WikiGreen

We risk environmental catastrophes by ignoring what we put into the oceans. 

WikiGreen aims to shine light into the depths of this ignorance.

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Our editorial panel includes shipping and coatings industry professionals, academic researchers specialising in the marine environment, and journalists.

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Even Darker Waters – Fluoropolymers in Marine Antifouling Coatings

If you’ve not seen DARK WATERS, we highly recommend it.

With a dark dive into chemical giant DuPont’s murky netherworld, the film documents the exposure of PFOA. PFOA, also known as C8, is perfluorooctanoic acid, a chemical used for decades by DuPont to produce Teflon and a disturbingly wide range of water-repellent, non-stick, stain resistant coatings that are almost certainly in your house right now.

PFOA is part of the larger PFAS family, chemicals that contain a certain number of carbon-fluorine chemical bonds. Because of the strength of the carbon-fluorine bond, this family of chemicals demonstrates remarkable environmental persistence, sticking around in the environment and living creatures for decades, if not centuries. PFOA also has widespread commercial and industrial utility, including fire-fighting foams, nonstick cookware, stain-resistant carpeting, water-resistant clothing, food packaging, compostable plates, some cosmetics, and many other consumer products that repel oil, grease, or water.

The film portrays machiavellean attempts by Dupont to cover up the disastrous results of dumping PFOA near its Parkersburg, West Virginia plant, while throwing some light on the ongoing dangers of a ‘forever’ chemical which is now pervasive across the world. A US Environmental Protection Agency (EPA) report that 110 million Americans may be contaminated with PFAS, is now seen as far too low.

Potentially linked chemicals are now being promoted for even broader use as “foul release” coatings for ships and touted as more effective than the already environmentally compromised silicone coatings. Perhaps more worryingly the coatings are still being presented as ‘green’ alternatives.

A new biocide-free, advanced fluoropolymer ‘fouling-release’ coating developed by AkzoNobel claims to deter the formation of both macro- and microfouling on marine structures.  In an interview with Materials Performance magazine Lyndsey Tyson, team leader—fouling control with AkzoNobel’s team  admits that their silicone-based coatings are less than successful in preventing microfouling build-up and are susceptible to moderately heavy microfouling. “These fouling release technologies have not been 100% fouling free,” Fletcher says. “They have good resistance to growth of weed and barnacle types of fouling, but slime fouling is something that nobody had managed to really deter, and any type of fouling will have an impact on the hydrodynamic efficiency of a surface.” She also accepts a criticism that has been widely made by ship owners that the Silicone hydrogel coatings are highly hydrophilic (show a strong affinity for water), which limits their service life because of film dissolution in the surrounding environment.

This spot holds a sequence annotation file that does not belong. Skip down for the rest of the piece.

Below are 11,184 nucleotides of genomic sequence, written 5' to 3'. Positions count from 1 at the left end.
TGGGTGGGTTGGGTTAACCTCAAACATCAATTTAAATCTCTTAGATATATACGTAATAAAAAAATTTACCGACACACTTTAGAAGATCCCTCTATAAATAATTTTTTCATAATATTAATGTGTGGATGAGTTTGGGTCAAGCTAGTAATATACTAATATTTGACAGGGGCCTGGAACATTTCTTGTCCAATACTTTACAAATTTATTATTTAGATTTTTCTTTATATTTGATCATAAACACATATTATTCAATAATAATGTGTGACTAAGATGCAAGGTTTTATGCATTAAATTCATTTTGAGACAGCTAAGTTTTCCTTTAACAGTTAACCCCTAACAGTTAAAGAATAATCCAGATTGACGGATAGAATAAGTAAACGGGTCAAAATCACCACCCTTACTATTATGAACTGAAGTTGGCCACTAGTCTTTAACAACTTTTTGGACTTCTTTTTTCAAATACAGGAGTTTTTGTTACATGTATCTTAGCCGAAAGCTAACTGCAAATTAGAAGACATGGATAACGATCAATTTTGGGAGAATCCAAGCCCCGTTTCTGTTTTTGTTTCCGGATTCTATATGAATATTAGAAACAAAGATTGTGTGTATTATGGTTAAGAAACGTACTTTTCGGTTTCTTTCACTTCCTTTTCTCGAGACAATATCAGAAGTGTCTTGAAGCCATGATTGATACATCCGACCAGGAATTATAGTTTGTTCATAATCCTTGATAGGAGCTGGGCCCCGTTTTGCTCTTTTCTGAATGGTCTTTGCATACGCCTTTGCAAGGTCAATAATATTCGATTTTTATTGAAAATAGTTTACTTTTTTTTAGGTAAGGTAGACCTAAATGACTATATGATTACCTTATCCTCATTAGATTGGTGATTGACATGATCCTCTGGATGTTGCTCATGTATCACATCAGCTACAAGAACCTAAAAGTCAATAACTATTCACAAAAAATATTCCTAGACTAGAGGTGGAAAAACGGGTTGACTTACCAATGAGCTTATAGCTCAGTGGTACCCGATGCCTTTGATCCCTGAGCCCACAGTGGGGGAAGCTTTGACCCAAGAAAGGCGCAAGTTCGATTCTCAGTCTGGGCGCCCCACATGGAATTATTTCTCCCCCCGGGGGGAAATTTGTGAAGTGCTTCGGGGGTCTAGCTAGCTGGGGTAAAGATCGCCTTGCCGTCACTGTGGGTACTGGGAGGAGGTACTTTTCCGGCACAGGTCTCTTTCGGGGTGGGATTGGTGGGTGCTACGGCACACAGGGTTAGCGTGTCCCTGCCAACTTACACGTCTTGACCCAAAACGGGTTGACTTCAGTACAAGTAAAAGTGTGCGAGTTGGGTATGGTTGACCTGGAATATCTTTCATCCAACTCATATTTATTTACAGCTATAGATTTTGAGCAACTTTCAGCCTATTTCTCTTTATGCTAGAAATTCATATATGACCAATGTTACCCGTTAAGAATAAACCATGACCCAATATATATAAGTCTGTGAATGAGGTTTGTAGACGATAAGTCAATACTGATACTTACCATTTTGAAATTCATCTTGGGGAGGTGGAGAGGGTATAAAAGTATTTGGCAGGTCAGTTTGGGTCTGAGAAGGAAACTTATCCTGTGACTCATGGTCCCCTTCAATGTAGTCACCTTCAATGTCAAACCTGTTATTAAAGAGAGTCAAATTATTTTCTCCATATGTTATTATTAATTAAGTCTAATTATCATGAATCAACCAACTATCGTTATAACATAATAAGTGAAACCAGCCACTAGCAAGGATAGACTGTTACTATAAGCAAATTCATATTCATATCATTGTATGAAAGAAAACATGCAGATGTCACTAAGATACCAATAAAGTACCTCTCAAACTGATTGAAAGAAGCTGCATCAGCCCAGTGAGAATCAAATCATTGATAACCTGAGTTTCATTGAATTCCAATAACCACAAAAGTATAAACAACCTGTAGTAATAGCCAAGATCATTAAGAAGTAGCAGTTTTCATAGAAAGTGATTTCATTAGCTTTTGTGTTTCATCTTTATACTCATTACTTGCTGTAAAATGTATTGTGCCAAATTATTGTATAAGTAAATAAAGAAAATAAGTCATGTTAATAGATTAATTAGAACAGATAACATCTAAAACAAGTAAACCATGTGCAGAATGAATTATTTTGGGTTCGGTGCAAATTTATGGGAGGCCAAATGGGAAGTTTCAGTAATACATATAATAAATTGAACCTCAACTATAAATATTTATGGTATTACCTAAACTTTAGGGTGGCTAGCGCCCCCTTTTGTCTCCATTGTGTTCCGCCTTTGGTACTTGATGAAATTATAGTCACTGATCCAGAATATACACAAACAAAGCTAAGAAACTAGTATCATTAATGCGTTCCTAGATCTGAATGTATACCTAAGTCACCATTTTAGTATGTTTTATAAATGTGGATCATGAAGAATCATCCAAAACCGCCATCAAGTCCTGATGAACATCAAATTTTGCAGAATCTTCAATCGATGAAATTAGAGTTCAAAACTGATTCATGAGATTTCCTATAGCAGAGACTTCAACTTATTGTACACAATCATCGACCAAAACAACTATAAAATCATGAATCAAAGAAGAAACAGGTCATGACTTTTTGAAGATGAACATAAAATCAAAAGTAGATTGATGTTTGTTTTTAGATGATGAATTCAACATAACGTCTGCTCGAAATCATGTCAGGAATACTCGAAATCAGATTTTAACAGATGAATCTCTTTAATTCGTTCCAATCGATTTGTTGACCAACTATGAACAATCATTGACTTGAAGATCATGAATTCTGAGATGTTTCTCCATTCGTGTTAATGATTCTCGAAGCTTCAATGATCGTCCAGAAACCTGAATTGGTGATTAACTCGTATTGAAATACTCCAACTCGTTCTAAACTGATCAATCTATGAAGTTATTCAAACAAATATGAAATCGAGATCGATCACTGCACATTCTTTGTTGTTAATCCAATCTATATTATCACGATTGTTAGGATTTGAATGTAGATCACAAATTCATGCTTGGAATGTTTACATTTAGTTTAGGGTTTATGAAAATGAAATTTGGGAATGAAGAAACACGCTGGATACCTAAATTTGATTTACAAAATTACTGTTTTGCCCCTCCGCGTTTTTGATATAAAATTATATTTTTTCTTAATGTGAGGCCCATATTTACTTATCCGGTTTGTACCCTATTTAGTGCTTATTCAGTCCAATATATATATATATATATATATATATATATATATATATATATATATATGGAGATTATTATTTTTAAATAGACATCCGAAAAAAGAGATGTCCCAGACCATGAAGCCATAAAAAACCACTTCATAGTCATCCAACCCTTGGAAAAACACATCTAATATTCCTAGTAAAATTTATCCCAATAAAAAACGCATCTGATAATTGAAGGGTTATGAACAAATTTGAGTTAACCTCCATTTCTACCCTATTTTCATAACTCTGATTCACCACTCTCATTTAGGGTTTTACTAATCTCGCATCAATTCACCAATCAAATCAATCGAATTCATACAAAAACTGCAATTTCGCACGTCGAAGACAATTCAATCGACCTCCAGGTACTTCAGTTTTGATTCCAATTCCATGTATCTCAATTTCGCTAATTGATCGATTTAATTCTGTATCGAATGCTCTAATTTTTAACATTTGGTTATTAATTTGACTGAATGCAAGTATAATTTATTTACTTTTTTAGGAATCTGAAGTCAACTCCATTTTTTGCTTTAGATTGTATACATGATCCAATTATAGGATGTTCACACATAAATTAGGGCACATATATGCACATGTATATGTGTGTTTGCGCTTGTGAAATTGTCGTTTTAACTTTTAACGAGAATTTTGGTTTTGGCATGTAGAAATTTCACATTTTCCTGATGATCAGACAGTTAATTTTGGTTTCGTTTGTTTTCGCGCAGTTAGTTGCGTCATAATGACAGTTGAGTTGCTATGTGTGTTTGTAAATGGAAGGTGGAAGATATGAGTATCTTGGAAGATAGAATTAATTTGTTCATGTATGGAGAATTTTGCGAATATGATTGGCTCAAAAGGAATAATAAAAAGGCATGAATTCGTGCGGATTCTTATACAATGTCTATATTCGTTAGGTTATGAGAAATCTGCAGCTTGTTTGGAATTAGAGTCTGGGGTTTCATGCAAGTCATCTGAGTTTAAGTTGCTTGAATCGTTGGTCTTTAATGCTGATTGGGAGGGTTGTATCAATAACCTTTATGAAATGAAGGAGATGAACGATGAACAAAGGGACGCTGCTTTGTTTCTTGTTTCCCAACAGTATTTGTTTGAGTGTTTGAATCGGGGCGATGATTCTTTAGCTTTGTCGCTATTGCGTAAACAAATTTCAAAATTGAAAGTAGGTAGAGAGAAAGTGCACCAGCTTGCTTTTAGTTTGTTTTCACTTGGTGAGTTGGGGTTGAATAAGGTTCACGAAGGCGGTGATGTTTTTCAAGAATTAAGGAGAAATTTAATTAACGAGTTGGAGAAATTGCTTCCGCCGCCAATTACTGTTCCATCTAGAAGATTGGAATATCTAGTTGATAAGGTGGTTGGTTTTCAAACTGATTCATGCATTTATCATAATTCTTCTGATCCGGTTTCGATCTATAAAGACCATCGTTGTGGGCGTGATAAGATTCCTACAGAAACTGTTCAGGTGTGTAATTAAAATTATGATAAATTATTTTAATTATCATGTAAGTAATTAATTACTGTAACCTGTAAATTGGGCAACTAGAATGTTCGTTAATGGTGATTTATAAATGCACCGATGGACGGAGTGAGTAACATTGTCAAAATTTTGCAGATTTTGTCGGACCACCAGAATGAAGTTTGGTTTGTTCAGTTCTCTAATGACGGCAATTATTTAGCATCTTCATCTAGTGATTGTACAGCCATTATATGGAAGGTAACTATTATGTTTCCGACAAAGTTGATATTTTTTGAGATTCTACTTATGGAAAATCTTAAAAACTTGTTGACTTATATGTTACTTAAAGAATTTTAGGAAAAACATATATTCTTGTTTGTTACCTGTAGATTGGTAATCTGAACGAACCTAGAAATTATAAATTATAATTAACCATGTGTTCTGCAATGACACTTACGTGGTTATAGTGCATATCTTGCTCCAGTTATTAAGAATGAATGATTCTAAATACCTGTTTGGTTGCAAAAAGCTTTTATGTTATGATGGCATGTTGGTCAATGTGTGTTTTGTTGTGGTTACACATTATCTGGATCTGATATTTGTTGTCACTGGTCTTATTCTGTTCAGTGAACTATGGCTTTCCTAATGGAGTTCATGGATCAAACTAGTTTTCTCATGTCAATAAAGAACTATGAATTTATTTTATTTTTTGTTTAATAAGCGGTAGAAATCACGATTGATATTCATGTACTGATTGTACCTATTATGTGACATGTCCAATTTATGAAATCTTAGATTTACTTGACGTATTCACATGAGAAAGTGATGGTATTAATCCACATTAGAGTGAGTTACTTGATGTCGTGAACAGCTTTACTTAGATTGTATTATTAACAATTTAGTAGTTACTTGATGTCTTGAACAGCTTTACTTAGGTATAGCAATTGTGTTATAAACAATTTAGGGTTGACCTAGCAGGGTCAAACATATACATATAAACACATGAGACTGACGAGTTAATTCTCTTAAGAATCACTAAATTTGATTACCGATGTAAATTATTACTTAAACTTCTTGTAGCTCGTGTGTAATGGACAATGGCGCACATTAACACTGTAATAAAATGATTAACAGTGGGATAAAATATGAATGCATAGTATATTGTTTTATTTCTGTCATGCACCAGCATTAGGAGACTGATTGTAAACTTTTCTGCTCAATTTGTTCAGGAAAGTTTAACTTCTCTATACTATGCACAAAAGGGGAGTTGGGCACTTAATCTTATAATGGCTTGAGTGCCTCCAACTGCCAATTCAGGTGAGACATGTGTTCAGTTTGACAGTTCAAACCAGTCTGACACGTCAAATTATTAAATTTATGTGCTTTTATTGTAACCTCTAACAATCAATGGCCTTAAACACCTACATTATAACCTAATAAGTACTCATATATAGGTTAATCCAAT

While the long molecular chains associated with fluoropolymers have been viewed as making them different to and unlikely to degrade into versions of the PFOA/PFAS chemicals, the chemicals are currently being used in combination with silicones:  AkzoNobel’s Intersleek 1100SR, promoted as a fluoropolymer coating, also contains the silicone octamethylcyclotetrasiloxane and the organic tin compound dioctyltin dilaurate.

Silicone-based coatings, presented as ‘biocide-free’ green alternatives,  have been revealed on this website and elsewhere to contain a small but significant element of highly toxic dibutyltin, and have only escaped the ban on tin in hull coatings through what many consider a thin loophole: the tin in the silicone coatings is classed by the manufacturers as a leftover catalyst, not a deliberately included biocide.

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